Saina Nehwal appointed to IOC Athletes' Commission

SYDNEY, AUSTRALIA - JUNE 10:  Saina Nehwal of India plays a shot as she competes in 2016 Australian Badminton Open quarterfinal match against Ratchanok Intanon of Thialand at Sydney Olympic Park Sports Centre on June 10, 2016 in Sydney, Australia.  (Photo by Mark Kolbe/Getty Images)

Former World No. 1 shuttler Saina Nehwal was appointed today to the International Olympic Committee’s Athlete’s Commission, in a letter sent to her by the organization’s president Thomas Bach yesterday.

The Indian ace, who won bronze at the London 2012 Olympics but this year saw her run cut short by injury, was nominated to the prestigious panel during the Rio 2016 Olympics, received a letter that said

“Following your candidature for the elections of the IOC Athletes’ Commission during the Olympic Games Rio 2016, it is with great pleasure to appoint you in consultation with the Chair, as Member of the Athletes’ Commission.”

Still recuperating from a serious knee injury and in visible pain during the Olympics, Nehwal recently resumed practice, but has not competed in any professional event since the Olympic games. Although she could yet participate in the Dubai Super Series Finals at the end of the year, the shuttler is yet to confirm the same.

She has said she “hopes to compete”, however.

Nehwal’s father, one of her mentors, described himself as “very emotional” following the news. It is a matter of great privilege for us that they recognised her and to be a part of the IOC. They thought that she could be of some use. She lost (a medal in the Olympics) because of the injury. We are proud of her,” Harvir Singh said.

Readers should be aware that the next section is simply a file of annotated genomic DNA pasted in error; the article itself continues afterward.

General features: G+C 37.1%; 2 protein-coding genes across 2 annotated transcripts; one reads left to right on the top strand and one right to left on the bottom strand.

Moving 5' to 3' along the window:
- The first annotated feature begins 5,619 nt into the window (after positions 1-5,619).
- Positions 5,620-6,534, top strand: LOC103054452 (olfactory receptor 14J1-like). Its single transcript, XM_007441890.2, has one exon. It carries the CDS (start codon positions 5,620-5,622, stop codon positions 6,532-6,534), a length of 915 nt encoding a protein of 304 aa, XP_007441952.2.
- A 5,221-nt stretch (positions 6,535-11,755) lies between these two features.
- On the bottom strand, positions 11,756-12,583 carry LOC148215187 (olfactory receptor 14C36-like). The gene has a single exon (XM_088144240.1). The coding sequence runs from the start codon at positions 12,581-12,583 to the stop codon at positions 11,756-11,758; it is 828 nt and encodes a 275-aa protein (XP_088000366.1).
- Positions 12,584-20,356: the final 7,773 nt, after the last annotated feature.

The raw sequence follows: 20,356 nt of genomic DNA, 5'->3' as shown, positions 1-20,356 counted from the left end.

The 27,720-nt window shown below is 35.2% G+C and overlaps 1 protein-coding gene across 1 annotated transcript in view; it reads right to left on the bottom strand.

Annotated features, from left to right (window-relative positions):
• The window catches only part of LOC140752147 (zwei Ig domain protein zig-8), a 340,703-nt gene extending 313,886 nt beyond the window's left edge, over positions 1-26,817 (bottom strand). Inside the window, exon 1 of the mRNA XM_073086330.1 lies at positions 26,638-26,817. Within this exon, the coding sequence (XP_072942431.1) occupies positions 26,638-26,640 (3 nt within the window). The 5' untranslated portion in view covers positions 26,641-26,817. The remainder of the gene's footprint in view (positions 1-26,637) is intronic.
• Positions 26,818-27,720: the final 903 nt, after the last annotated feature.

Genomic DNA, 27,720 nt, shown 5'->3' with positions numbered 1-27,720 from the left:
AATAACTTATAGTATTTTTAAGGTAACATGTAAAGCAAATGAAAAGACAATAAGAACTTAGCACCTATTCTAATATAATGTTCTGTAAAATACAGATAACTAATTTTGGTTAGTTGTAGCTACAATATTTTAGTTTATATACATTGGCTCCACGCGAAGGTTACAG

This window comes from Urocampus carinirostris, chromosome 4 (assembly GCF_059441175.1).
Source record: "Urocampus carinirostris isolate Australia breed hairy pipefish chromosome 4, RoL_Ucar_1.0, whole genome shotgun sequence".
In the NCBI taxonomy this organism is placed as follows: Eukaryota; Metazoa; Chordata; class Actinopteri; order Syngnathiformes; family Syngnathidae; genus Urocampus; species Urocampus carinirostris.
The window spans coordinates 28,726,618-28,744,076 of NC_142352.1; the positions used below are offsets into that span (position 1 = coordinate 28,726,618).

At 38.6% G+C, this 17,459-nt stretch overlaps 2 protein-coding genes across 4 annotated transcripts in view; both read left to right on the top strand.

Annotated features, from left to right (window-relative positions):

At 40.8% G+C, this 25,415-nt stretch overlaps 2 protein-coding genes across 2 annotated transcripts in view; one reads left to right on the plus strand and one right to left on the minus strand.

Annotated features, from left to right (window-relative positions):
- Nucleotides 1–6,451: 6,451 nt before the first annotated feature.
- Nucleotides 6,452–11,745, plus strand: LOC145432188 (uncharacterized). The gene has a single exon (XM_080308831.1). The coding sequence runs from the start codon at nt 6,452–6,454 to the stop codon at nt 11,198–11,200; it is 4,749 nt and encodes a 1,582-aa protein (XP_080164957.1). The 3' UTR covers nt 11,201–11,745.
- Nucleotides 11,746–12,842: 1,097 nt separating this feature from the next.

What is the Athletes’ Commission?

According to the IOC, the mission of the Commission is to ensure that the athletes' viewpoint remains at the heart of the Olympic Movement decisions. To that effect, the Commission is invited by the IOC President to submit proposals, recommendations and/or reports to the IOC Executive Board or the IOC Session.

The Commission is essentially in place to ensure that athletes have all-rounded support, and members of the commission are able to suggest not only changes to the system, but also be able to create guidelines for future Games.

As professional sportspersons, members of the Commission will be able to provide valuable inputs on the functioning of the Games, how best they could be improved, and where support is, perhaps, lacking for athletes.

They could also suggest changes that would overcome these obstacles significantly, and are also involved in several significant decisions – among them the evaluation of future Olympics hosts.

Members of the commission are, importantly, athletes’ point of support to air grievances, issues and help with all-round development.

Nehwal, as a seasoned sportswoman who has experienced many of the highs and lows of professional sport, is an appropriate choice to help guide other athletes through a system she has experienced.

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Edited by Staff Editor
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